With its towering skyscrapers and historic high rises, New York City’s famous skyline naturally draws the eye upward. But what about what lies beneath the busy, bustling streets of the city that never sleeps?

In addition to the 665 miles of active subway tracks running beneath the city, the concrete hides an entire world of secret tunnels and subterranean spaces. If you dare to venture where the sun doesn’t shine, some of these hidden worlds are open to explore on guided tours.


Why does New York City have secret tunnels?

The thought that there could be hidden tunnels running right under your feet as you’re walking through Central Park is quite thrilling. But why does New York City have so many hidden tunnels?

There are a variety of reasons. Some are old subway tunnels or stations no longer in use, some were designed for freight trains passing through the city. Others, in the case of the 12th Avenue cow tunnels, were built to bring cargo—including cattle—into the city center without disrupting traffic.

Some were never completed at the onset of World War II, while others were sealed off due to progress or changes. But they’re still there, hidden beneath the surface, waiting to be discovered.


The coolest tunnels and underground places in NYC

Over the course of nearly 400 years of history, this constantly  evolving city has seen buildings and tunnels come and go, but these subterranean spaces have survived the test of time.


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1. Basilica of St. Patrick’s Old Cathedral Catacombs

Located beneath the 200-year-old Basilica of St. Patrick’s Old Cathedral in SoHo, you’ll find some of the only catacombs in Manhattan. Off-limits to the public except on special guided tours, these historic catacombs are the final resting place for many NYC luminaries and key figures. This guided Catacombs by Candlelight tour offers special access to the centuries-old crypts.


2. City Hall subway station

Built in 1904, the City Hall subway station once acted as the southern terminus of NYC’s first subway line. It closed in 1945 due to its proximity to the larger Brooklyn Bridge station, but its spectacular arches and elegant design can still be seen on tours operated by the New York Transit Museum.


3. Worth Street subway station

This now-disused station was part of NYC’s first subway system before the Brooklyn Bridge station rendered it worthless. While not one of the most popular abandoned stations, urban explorers enjoy venturing there to see the graffiti-covered tiles and mosaics.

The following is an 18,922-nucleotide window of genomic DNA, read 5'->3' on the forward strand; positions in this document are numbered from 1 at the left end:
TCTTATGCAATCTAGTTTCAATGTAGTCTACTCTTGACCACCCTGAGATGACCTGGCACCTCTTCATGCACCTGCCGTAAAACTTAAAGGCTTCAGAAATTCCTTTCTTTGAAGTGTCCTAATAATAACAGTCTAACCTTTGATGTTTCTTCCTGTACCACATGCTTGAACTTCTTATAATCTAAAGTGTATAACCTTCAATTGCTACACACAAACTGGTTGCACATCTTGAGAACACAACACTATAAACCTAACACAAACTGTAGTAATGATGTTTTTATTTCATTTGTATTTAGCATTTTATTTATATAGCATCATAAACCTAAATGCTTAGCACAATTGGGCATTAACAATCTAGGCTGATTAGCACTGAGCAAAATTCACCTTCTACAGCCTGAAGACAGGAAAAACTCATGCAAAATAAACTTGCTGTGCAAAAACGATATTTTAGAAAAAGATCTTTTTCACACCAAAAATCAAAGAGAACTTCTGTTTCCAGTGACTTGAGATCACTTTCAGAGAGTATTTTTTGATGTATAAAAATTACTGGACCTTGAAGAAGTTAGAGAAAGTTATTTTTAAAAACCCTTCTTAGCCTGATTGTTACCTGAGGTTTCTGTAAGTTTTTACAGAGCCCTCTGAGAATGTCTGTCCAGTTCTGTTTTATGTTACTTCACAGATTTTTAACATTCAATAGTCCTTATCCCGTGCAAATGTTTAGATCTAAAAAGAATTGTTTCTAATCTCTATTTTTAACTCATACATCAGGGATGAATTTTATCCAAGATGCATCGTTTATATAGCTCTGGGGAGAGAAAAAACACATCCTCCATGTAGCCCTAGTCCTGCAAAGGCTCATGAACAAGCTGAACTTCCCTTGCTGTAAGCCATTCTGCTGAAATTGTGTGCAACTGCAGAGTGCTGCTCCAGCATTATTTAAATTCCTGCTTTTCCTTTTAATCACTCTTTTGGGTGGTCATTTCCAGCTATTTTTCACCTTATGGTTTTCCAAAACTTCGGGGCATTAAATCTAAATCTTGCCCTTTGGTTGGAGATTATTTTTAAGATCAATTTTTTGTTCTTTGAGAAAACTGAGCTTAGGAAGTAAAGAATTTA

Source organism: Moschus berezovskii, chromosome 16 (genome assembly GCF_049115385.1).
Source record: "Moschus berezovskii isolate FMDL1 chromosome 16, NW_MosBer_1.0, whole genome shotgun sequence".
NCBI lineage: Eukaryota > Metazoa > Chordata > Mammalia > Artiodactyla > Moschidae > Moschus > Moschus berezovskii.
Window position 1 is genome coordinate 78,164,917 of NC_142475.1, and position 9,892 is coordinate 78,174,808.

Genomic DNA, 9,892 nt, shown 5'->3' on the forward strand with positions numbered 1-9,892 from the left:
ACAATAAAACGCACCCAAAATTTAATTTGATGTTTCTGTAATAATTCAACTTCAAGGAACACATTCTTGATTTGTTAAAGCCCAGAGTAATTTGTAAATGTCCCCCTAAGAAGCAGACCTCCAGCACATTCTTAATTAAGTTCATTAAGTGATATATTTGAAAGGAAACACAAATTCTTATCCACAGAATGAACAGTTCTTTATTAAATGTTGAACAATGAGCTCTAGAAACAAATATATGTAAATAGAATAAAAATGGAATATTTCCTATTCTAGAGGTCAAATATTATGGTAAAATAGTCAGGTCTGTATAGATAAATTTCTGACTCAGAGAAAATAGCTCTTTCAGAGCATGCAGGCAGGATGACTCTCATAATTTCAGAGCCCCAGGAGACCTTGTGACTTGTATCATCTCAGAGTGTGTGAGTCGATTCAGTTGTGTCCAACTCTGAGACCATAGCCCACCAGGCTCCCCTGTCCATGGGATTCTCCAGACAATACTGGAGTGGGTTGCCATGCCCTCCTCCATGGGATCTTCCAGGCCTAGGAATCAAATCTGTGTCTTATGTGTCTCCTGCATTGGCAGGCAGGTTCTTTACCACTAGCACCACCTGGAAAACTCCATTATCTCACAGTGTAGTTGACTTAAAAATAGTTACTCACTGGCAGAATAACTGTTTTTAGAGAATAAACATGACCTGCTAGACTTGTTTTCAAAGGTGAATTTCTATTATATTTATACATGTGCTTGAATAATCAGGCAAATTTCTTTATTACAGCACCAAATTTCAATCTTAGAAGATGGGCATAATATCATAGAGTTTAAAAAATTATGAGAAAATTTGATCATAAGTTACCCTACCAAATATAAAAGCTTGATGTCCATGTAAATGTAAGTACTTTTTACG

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4. Freedom Tunnel

Lovers of street art flock to this abandoned freight-train tunnel under Riverside Park. After it went out of use in the 1980s, graffiti artists and others used the blank walls as a canvas, giving rise to an eclectic underground gallery.


5. Atlantic Avenue tunnel

Also known as the Cobble Hill tunnel, the half-mile Atlantic Avenue tunnel is not only the oldest subway tunnel in NYC but also the world. Running beneath Brooklyn’s Atlantic Avenue, it was first built in 1844 and was sealed off in 1861. Although it’s still closed, you can see part of the historic structure in the underground speakeasy Le Boudoir, which borders the tunnel.


6. Grand Central Terminal’s blocked-off tunnels

Obviously, Grand Central Terminal itself is no secret. But once you dive into its history, you’ll find that there are numerous disused tunnels connected to the terminal.

Some of these underground tunnels were constructed in the early 1900s as part of a project, called Terminal City, that connected the station to nearby hotels, like the Waldorf Astoria and its famous Track 61 abandoned tunnel. You can learn more about the history of Grand Central Terminal on the Official Grand Central Terminal Tour.


7. Other cool tunnels under NYC

There are scores of other intriguing hidden tunnels under NYC, including the Farley Morgan Postal Tunnel, the Myrtle Avenue Tunnel, and the McCarren Park Pool Tunnels.


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How to discover secret NYC tunnels

Many of the disused subway stations and tunnels running under NYC are closed to the public for safety reasons, but  there are still ways to see them. In some cases, you can catch glimpses of disused subway tunnels or subway platforms while riding past on currently operating lines. Others, like the City Hall station, can be explored on exclusive guided tours.


See a different, darker side of NYC in its secret tunnels

By venturing underground to explore hidden tunnels and spooky catacombs, you’ll experience a side of New York that few get to see. Just be sure to explore above ground too—our Walks tours celebrate the city in all its glory.